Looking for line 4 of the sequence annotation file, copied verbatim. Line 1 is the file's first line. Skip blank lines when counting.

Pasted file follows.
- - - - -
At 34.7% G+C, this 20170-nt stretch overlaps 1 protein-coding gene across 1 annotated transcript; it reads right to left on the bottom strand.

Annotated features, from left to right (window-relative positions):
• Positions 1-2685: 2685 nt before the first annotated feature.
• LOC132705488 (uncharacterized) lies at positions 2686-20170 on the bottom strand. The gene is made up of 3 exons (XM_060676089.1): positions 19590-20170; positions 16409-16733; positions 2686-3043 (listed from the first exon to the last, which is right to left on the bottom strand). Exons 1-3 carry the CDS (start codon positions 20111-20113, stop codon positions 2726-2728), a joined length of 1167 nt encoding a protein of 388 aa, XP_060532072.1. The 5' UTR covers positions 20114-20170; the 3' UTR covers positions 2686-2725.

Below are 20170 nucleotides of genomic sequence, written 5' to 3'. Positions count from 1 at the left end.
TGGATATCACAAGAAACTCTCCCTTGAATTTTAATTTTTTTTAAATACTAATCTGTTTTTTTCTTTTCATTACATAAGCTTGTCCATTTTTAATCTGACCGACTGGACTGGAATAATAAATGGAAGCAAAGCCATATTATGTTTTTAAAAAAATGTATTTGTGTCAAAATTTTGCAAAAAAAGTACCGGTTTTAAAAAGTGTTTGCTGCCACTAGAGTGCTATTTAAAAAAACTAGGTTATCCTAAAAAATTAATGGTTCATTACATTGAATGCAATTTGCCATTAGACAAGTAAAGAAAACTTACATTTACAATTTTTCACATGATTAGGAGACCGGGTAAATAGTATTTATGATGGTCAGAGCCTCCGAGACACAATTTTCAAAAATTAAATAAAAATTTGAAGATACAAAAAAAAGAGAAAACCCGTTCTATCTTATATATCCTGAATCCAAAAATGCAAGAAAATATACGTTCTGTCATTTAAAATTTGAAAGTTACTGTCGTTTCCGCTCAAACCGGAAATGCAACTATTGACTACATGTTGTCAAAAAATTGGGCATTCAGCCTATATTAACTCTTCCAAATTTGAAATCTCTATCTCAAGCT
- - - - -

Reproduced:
• LOC132705488 (uncharacterized) lies at positions 2686-20170 on the bottom strand. The gene is made up of 3 exons (XM_060676089.1): positions 19590-20170; positions 16409-16733; positions 2686-3043 (listed from the first exon to the last, which is right to left on the bottom strand). Exons 1-3 carry the CDS (start codon positions 20111-20113, stop codon positions 2726-2728), a joined length of 1167 nt encoding a protein of 388 aa, XP_060532072.1. The 5' UTR covers positions 20114-20170; the 3' UTR covers positions 2686-2725.